In today’s technological world, it’s rare to see a child without access to the internet. From computers to iPods to smartphones, the internet is no longer a special tool used only for occasional school assignments; it is instead a part of our child’s everyday life. So with all of this technology at their fingertips every single day, how do we keep them safe?

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Most parents don’t give much thought to internet safety. They instead rest their faith in the fact that they have a “good child” or a “great and open relationship” with their child. Yet frightening statistics continue to rise. First, let’s tackle online child predators. We have all seen an episode of “To Catch a Predator.” Most of us have read the headlines about children missing or found dead after agreeing to a date with an unknown online predator; still many parents continue to live under the illusion that it will never happen to their children.

According to a recent report by ABC News, 1 in 5 children who use the internet are approached online by a sexual predator. These predators typically conceal their identities by posing as a teenager or a child of a similar age. They connect with the child on a regular basis in chat rooms on sites such as Google, Yahoo or TextPlus. Many even approach children through instant messaging, Skype or social media sites like Facebook. They begin building a trust with the child through basic conversation and then eventually suggest a meeting.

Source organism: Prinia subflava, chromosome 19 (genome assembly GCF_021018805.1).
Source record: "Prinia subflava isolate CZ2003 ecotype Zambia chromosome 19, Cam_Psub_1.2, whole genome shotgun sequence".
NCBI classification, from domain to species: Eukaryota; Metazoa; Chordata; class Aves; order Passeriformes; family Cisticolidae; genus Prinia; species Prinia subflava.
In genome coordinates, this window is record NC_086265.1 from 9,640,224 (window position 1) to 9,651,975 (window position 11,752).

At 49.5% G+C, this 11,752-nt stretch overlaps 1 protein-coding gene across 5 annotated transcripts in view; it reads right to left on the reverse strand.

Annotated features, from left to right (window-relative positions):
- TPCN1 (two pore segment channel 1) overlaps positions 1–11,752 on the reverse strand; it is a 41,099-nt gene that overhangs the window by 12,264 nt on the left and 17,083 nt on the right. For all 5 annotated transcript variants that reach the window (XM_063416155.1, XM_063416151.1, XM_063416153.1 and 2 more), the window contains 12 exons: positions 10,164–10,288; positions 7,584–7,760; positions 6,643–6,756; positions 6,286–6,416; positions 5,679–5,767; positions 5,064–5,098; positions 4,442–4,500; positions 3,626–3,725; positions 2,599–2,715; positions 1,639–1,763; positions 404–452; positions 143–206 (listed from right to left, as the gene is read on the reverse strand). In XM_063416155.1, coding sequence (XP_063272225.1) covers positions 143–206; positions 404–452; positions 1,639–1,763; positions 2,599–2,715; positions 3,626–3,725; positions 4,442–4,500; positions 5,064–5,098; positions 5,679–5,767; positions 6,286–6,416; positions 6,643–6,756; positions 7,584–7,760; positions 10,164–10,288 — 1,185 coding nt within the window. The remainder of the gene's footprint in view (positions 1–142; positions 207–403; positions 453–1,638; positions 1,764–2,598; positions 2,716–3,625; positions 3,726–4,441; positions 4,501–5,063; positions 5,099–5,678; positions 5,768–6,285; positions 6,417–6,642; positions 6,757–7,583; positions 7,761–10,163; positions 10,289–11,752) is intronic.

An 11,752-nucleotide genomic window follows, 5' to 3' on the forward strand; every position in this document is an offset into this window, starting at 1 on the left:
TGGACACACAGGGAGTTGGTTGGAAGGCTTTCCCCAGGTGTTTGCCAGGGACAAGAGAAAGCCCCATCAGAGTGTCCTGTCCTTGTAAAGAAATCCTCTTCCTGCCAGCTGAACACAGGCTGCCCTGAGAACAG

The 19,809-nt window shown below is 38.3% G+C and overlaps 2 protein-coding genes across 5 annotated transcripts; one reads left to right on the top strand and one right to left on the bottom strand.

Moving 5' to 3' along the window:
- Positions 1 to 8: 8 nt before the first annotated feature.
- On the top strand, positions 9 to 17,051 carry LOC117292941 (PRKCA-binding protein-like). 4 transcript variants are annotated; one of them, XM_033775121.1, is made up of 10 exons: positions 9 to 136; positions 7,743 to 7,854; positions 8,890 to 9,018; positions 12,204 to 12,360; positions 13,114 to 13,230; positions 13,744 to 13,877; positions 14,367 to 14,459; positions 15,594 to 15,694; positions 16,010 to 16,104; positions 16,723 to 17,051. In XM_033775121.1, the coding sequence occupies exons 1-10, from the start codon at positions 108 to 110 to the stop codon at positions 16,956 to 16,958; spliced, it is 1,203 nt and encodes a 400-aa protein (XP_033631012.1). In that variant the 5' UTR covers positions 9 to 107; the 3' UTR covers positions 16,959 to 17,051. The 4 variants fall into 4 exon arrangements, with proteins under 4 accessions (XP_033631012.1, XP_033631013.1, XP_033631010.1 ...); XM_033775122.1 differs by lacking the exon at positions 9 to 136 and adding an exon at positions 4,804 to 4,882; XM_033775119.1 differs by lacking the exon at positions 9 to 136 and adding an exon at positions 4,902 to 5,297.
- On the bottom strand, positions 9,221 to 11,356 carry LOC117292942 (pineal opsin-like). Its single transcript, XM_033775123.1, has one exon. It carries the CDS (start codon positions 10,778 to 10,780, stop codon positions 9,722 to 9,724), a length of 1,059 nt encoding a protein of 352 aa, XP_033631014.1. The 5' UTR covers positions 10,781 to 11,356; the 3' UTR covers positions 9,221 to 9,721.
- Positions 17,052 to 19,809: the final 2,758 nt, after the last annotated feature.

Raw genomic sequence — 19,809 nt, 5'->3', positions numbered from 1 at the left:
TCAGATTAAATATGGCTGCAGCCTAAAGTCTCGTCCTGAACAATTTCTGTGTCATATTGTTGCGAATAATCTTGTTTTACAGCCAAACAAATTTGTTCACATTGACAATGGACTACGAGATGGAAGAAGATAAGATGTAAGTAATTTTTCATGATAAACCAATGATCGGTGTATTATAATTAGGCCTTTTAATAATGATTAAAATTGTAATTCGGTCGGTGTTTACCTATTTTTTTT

If the simplicity of their approach weren’t scary enough, consider these statistics from a report from SafeWave:

  • 75% of children are willing to share personal information (including addresses) with strangers on the internet
  • 25% of children said they would tell a parent or other adult if sexually solicited online
  • 22% of the children targeted by online predators are between the ages of 10 and 13
  • 30% of children who become victimized by a sexual predator are young boys

Even if a child predator is not your biggest concern, the amount of adult material available for children to view these days is quite alarming. Nearly every search engine available can lead a child to pornographic photos or websites. In fact, according to a recent poll from NetMums, 42 percent of children say they have seen online porn. According to Faye Rogaski, founder of socialsklz, despite some parents’ efforts to install protective software, it is still quite easy for predators and pornography to reach our children. “Kids’ sites, games, and technologies are among the largest growth markets and most of our kids spend more time connected to digital technologies than they do sleeping,” she says. “New viruses and dangerous sites are popping up every hour despite the very best safety filters.”

NEXT: Learn about protecting your children from cyberbullying.